on in that room. SUMF ¶ 110; McHugh Dep. 207:15-18.
Finally, after approximately thirty minutes, the officer in
charge ordered the team to force entry into the Sherrods'
home-to “breach” the front door. SUMF ¶ 114;
McHugh Dep. 210:7-211:21. Detective McHugh claims that he
asked the Prince George's County officers to use less
force than is normally used when serving a search warrant for
a possible weapon. McHugh Dep. 208:20-209:5. Detective McHugh
did not participate in the initial breach, and only entered
the Sherrods' house after it had been secured by the
team. SUMF ¶ 115.
to the Sherrods, on the night of the search they were
startled by a ringing doorbell, pounding on their back door,
and flashing lights visible through their
windows. Pls. Statement ¶ 16. The Sherrods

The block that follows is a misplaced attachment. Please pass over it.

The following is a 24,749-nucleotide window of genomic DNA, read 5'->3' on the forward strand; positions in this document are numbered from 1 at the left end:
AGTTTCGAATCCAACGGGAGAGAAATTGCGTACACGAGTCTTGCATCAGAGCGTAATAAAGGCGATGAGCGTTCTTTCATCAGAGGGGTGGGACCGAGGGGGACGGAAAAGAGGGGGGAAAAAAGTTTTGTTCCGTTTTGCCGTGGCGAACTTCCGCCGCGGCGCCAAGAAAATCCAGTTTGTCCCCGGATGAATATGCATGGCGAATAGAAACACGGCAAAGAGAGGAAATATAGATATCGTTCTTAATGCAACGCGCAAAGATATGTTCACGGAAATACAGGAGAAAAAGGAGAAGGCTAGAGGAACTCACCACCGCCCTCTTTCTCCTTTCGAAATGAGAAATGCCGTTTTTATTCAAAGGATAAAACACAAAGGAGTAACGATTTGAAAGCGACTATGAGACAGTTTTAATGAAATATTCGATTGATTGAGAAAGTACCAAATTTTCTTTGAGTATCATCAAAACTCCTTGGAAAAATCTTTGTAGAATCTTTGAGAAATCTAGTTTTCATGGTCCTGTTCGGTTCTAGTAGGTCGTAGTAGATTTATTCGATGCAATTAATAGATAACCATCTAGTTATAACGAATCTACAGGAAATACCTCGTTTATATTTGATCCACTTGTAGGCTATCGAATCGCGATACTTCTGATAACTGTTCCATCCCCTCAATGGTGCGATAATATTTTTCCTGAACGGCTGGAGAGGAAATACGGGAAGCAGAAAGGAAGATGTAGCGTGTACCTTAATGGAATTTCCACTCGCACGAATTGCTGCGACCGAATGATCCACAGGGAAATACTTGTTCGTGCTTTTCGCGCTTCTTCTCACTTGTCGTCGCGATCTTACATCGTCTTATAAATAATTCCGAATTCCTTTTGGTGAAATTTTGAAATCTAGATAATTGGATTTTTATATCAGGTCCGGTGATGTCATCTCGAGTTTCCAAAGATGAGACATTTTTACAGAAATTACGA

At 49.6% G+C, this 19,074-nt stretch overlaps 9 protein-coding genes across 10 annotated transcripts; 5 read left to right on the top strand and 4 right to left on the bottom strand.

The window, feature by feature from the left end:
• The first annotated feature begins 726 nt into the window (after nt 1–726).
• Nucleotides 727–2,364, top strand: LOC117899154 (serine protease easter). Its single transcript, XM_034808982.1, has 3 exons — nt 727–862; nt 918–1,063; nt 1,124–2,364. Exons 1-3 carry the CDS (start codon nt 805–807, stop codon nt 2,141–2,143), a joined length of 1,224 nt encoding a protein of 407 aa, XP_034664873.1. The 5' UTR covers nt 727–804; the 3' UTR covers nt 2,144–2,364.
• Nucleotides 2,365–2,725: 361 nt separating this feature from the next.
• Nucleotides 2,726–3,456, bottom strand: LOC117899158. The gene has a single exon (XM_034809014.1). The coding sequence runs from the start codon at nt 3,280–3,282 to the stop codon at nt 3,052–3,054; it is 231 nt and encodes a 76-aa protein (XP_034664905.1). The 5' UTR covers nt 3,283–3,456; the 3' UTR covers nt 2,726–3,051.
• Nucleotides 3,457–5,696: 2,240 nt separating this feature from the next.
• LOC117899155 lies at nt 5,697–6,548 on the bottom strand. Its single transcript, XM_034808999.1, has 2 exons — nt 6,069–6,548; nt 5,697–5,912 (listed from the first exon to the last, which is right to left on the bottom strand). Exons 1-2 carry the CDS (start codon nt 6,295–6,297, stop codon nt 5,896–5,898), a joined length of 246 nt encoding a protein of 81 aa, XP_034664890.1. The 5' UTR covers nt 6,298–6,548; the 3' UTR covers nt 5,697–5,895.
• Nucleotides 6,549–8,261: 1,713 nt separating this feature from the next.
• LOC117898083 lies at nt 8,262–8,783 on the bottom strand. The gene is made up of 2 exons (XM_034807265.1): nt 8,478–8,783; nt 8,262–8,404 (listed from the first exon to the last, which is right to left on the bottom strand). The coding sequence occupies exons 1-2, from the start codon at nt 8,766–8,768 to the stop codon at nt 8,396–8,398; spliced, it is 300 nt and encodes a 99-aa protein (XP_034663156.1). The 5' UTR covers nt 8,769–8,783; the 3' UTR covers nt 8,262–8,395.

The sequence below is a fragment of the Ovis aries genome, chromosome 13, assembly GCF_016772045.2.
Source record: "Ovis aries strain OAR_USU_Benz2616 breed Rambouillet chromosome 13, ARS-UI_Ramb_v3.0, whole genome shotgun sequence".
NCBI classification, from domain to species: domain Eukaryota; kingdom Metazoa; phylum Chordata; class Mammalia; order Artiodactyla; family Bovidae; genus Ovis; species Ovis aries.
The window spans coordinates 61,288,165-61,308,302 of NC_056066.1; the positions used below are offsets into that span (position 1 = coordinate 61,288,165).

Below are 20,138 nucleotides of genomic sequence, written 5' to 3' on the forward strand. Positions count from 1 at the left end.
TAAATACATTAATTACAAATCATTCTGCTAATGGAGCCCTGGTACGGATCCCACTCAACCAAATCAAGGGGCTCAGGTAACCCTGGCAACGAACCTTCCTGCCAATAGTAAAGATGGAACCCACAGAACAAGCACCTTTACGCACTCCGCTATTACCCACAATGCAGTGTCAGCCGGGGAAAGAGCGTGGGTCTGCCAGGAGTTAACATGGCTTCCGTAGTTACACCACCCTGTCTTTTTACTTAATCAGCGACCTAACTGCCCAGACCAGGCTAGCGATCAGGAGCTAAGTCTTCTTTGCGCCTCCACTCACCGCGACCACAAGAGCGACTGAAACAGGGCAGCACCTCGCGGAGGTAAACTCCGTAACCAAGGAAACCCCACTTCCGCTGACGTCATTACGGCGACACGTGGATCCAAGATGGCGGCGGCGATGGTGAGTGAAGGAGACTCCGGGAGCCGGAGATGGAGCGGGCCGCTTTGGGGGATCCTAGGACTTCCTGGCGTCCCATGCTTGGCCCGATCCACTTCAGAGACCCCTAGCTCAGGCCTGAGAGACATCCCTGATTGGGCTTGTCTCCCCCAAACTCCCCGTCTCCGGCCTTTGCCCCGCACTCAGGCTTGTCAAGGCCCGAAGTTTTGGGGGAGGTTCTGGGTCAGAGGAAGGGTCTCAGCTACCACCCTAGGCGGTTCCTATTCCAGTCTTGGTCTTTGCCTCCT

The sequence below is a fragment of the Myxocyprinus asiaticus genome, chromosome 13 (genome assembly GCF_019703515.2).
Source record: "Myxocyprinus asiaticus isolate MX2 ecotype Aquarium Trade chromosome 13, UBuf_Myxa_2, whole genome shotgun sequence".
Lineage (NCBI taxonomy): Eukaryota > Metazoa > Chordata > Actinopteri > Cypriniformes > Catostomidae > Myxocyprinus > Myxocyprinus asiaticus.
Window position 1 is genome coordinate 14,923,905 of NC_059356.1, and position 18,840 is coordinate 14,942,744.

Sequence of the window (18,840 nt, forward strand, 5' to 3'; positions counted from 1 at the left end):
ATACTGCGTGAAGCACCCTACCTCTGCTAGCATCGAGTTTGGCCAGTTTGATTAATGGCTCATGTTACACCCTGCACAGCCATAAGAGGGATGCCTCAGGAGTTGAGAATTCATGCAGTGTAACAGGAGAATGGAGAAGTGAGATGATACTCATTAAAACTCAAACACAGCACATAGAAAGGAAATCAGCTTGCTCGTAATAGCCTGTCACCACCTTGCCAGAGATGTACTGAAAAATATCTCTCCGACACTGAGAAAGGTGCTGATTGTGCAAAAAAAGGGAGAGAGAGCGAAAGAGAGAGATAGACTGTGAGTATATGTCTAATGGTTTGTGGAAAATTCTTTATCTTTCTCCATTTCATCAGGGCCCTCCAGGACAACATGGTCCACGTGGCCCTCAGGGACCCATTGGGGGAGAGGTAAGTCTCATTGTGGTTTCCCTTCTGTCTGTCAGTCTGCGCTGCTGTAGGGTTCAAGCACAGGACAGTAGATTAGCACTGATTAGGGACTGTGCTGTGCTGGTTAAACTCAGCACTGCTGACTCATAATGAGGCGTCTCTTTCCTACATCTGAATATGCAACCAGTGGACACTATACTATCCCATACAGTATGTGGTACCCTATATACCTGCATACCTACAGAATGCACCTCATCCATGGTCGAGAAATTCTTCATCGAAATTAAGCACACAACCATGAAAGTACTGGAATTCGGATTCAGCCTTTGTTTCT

thought that they might have been experiencing a home
invasion, and they feared for their safety. Id. This
fear was exacerbated by Mr. Sherrod's blindness; he could
not see who was in his home. Id. After the police
breached the door, they briefly handcuffed Mr. Sherrod and
told Mrs. Sherrod to put her hands over her head.
Id. Detective McHugh told the Sherrods that they
could not leave the home until he permitted them to, then he
personally searched their home, allegedly ransacking their
property in the process. Id. Detective McHugh did
not find any guns or ammunition in the house. Id.
not finding any evidence that the Sherrods owned or had
access to a gun, on July 10 Detective McHugh secured an
arrest warrant for Mrs. Sherrod. SUMF ¶ 116; Pls.
Statement ¶ 116; McHugh Dep. 231:18-21; Defs. Mem. Ex.
17, ECF No. 68-19. Detective McHugh's affidavit in
support of that warrant described the security video in
identical terms to the affidavit in support of the search
warrant. Defs. Mem. Ex. 17.
21, Mrs. Sherrod surrendered herself to MPD and was